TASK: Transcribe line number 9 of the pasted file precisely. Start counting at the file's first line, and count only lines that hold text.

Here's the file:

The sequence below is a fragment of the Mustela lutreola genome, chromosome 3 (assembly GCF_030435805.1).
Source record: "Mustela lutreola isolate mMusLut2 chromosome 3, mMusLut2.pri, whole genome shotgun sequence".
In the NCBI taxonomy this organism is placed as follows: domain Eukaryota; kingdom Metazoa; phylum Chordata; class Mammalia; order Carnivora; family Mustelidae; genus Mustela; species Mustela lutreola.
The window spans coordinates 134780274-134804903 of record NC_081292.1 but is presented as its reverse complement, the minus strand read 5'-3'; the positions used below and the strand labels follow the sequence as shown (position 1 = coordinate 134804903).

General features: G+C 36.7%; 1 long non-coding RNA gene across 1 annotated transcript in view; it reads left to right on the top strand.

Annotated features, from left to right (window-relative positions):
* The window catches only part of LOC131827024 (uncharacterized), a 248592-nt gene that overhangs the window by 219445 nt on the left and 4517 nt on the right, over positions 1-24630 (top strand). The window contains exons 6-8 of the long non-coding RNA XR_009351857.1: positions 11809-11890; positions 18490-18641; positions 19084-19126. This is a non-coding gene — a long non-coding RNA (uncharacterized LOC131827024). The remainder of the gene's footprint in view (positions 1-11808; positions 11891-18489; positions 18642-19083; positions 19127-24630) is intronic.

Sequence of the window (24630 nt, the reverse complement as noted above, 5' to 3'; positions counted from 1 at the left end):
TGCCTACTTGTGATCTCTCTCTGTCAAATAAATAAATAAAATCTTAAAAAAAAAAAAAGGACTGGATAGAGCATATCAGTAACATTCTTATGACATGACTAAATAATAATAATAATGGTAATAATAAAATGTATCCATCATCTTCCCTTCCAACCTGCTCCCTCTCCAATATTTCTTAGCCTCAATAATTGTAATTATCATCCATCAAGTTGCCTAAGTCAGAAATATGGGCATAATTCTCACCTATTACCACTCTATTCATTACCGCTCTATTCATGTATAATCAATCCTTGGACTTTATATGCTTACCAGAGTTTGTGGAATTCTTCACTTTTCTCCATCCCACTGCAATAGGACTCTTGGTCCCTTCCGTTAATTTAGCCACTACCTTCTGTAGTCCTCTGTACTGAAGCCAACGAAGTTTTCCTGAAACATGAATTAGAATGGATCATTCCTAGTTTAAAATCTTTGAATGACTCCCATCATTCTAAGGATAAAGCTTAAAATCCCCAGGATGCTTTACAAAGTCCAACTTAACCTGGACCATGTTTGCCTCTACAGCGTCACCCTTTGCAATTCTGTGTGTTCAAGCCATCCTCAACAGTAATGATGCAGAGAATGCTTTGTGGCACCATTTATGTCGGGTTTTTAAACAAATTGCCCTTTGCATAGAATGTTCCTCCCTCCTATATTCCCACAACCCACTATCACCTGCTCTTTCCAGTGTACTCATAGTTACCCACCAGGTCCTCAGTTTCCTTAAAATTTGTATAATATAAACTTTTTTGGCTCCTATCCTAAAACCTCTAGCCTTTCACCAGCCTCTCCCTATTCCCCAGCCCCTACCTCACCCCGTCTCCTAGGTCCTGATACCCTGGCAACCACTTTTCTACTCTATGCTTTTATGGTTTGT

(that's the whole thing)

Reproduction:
TGCCTACTTGTGATCTCTCTCTGTCAAATAAATAAATAAAATCTTAAAAAAAAAAAAAGGACTGGATAGAGCATATCAGTAACATTCTTATGACATGACTAAATAATAATAATAATGGTAATAATAAAATGTATCCATCATCTTCCCTTCCAACCTGCTCCCTCTCCAATATTTCTTAGCCTCAATAATTGTAATTATCATCCATCAAGTTGCCTAAGTCAGAAATATGGGCATAATTCTCACCTATTACCACTCTATTCATTACCGCTCTATTCATGTATAATCAATCCTTGGACTTTATATGCTTACCAGAGTTTGTGGAATTCTTCACTTTTCTCCATCCCACTGCAATAGGACTCTTGGTCCCTTCCGTTAATTTAGCCACTACCTTCTGTAGTCCTCTGTACTGAAGCCAACGAAGTTTTCCTGAAACATGAATTAGAATGGATCATTCCTAGTTTAAAATCTTTGAATGACTCCCATCATTCTAAGGATAAAGCTTAAAATCCCCAGGATGCTTTACAAAGTCCAACTTAACCTGGACCATGTTTGCCTCTACAGCGTCACCCTTTGCAATTCTGTGTGTTCAAGCCATCCTCAACAGTAATGATGCAGAGAATGCTTTGTGGCACCATTTATGTCGGGTTTTTAAACAAATTGCCCTTTGCATAGAATGTTCCTCCCTCCTATATTCCCACAACCCACTATCACCTGCTCTTTCCAGTGTACTCATAGTTACCCACCAGGTCCTCAGTTTCCTTAAAATTTGTATAATATAAACTTTTTTGGCTCCTATCCTAAAACCTCTAGCCTTTCACCAGCCTCTCCCTATTCCCCAGCCCCTACCTCACCCCGTCTCCTAGGTCCTGATACCCTGGCAACCACTTTTCTACTCTATGCTTTTATGGTTTGT